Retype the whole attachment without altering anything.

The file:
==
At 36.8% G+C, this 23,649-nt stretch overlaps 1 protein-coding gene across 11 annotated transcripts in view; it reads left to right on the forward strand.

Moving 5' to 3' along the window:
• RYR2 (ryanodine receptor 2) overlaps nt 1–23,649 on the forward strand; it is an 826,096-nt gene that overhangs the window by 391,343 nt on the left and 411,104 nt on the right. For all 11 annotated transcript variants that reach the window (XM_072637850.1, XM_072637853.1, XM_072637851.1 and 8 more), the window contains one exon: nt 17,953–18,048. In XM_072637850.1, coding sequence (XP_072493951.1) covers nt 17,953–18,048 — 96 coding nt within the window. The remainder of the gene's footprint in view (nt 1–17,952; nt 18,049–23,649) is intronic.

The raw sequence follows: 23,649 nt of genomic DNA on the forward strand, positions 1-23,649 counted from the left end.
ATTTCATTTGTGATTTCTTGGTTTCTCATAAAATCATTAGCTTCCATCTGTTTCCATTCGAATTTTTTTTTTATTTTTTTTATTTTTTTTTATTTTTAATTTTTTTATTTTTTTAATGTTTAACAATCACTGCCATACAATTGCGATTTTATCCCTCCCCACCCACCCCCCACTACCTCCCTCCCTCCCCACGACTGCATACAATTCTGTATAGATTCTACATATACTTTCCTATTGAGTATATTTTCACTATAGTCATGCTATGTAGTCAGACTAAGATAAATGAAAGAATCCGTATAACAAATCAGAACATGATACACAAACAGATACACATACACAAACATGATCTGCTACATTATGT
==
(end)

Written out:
At 36.8% G+C, this 23,649-nt stretch overlaps 1 protein-coding gene across 11 annotated transcripts in view; it reads left to right on the forward strand.

Moving 5' to 3' along the window:
• RYR2 (ryanodine receptor 2) overlaps nt 1–23,649 on the forward strand; it is an 826,096-nt gene that overhangs the window by 391,343 nt on the left and 411,104 nt on the right. For all 11 annotated transcript variants that reach the window (XM_072637850.1, XM_072637853.1, XM_072637851.1 and 8 more), the window contains one exon: nt 17,953–18,048. In XM_072637850.1, coding sequence (XP_072493951.1) covers nt 17,953–18,048 — 96 coding nt within the window. The remainder of the gene's footprint in view (nt 1–17,952; nt 18,049–23,649) is intronic.

The raw sequence follows: 23,649 nt of genomic DNA on the forward strand, positions 1-23,649 counted from the left end.
ATTTCATTTGTGATTTCTTGGTTTCTCATAAAATCATTAGCTTCCATCTGTTTCCATTCGAATTTTTTTTTTATTTTTTTTATTTTTTTTTATTTTTAATTTTTTTATTTTTTTAATGTTTAACAATCACTGCCATACAATTGCGATTTTATCCCTCCCCACCCACCCCCCACTACCTCCCTCCCTCCCCACGACTGCATACAATTCTGTATAGATTCTACATATACTTTCCTATTGAGTATATTTTCACTATAGTCATGCTATGTAGTCAGACTAAGATAAATGAAAGAATCCGTATAACAAATCAGAACATGATACACAAACAGATACACATACACAAACATGATCTGCTACATTATGT